If any of this applies to you or someone in your life, there is help and hope. Tools are available. Medication is out there when it’s beyond talking out. Nutrition can be matched to help manage the body’s processes. Triggers can be recognized and with diligence can be maintained. Meditation can help to quiet the mind and shift focus. With a little research, there are several outlets and techniques that can be used to assist in releasing, removing, and/or treating depression.

While a severe depressive may never BE happy, they can certainly learn what it looks and feels like. No one has to be an island and attempt to fix themselves. Depression IS a burden, but it doesn’t have to feel like one all the time. Know that you are not alone. Let them know that even if you can’t help them, there are those out there who can and will. They are not a burden. You are not a burden. You are both a gift and a beautiful being. You are all worth it.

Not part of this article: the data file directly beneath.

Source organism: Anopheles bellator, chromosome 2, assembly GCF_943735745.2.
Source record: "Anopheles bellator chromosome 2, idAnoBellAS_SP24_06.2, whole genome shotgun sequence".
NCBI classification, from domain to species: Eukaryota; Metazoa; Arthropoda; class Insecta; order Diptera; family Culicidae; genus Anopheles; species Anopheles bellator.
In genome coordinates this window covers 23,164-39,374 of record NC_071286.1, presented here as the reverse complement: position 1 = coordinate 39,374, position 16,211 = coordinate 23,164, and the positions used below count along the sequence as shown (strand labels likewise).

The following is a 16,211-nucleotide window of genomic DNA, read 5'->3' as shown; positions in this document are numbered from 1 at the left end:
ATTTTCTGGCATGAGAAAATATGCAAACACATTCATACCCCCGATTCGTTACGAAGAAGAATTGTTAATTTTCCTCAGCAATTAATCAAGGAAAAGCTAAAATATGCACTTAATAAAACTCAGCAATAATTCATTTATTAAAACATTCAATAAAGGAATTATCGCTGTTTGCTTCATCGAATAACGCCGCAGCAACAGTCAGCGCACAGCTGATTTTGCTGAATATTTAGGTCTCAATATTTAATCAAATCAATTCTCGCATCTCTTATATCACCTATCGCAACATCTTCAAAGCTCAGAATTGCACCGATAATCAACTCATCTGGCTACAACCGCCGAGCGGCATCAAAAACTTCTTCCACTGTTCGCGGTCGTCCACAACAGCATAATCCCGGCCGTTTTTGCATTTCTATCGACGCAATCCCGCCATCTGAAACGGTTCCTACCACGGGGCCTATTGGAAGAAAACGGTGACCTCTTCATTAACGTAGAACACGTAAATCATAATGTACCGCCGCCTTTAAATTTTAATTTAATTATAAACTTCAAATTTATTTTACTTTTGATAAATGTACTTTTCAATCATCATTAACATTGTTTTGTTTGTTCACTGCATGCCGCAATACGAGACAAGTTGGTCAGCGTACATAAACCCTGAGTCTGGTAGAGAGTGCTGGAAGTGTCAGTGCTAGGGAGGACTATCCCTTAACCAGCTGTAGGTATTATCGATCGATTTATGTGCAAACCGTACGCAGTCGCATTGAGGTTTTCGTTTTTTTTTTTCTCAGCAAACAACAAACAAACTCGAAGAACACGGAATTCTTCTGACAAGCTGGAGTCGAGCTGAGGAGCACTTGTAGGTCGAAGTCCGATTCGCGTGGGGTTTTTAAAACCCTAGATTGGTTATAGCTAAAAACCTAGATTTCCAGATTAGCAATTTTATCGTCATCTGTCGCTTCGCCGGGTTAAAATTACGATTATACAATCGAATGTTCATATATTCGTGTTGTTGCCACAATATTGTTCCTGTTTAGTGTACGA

Here are some links to follow if you need a starting point or are having a crisis:

One thought on “A Burden

  1. Cyndi

    It’s difficult seeing a friend go through something like depression/anxiety/etc and not know what to do. Not knowing If just being there is enough. This article is a reminder that being there is the best we can do